The Pillars of Darwinism
This month marks the 150th anniversary of the publication of Charles Darwin’s On the Origin of Species . The evolutionary theory he presented in that great book rests on two pillars: the idea of descent with modification, and the idea of natural selection. amp#160;
Darwin believed that present-day organisms are descendants of much simpler ancestors: they are the products of unbroken lines of heredity that stretch back to the origin of life. Today, we have a mass of evidence, ranging from studies of ancient fossils to the latest discoveries of molecular biology, that supports this theory.amp#160;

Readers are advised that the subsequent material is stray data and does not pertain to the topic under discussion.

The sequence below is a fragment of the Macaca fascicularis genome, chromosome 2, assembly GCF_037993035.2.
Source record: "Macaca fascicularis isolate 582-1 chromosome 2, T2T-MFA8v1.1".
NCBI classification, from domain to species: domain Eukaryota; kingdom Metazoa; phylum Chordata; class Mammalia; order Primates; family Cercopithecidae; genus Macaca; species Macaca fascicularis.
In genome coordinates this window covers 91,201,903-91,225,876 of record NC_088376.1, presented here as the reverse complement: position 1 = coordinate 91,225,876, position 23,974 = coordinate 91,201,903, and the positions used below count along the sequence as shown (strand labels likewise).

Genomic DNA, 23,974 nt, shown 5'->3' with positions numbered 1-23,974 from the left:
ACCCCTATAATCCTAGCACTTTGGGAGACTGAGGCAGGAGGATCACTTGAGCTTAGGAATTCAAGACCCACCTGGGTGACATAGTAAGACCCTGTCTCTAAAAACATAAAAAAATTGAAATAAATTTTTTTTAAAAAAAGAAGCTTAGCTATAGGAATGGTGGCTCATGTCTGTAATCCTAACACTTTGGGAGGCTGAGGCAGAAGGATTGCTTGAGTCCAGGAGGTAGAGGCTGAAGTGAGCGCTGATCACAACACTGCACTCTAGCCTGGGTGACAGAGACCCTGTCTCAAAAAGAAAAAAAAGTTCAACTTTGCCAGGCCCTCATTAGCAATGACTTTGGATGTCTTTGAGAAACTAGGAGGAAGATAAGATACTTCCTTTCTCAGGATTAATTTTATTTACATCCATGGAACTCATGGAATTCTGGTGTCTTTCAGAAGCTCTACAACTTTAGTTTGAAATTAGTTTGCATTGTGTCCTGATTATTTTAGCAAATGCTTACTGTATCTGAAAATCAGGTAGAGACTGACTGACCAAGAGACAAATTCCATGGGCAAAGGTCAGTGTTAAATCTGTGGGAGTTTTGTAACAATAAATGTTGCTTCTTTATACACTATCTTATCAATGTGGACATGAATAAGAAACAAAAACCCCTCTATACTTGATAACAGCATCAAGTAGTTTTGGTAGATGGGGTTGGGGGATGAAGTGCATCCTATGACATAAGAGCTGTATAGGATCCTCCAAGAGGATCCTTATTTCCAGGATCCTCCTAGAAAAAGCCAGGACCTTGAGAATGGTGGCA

Darwin, however, did not invent the idea of descent with modification. Fifty years earlier, Jean-Baptiste Lamarck had suggested that living things are products of a long historical process of transformation. But the evolutionary mechanisms he proposed, which included the inheritance of characteristics induced by the environment, never found favor.amp#160;
We hope you're enjoying Project Syndicate.
To continue reading, subscribe now.
Get unlimited access to PS premium content, including in-depth commentaries, book reviews, exclusive interviews, On Point, the Big Picture, the PS Archive, and our annual year-ahead magazine.
Already have an account or want to create one? Log in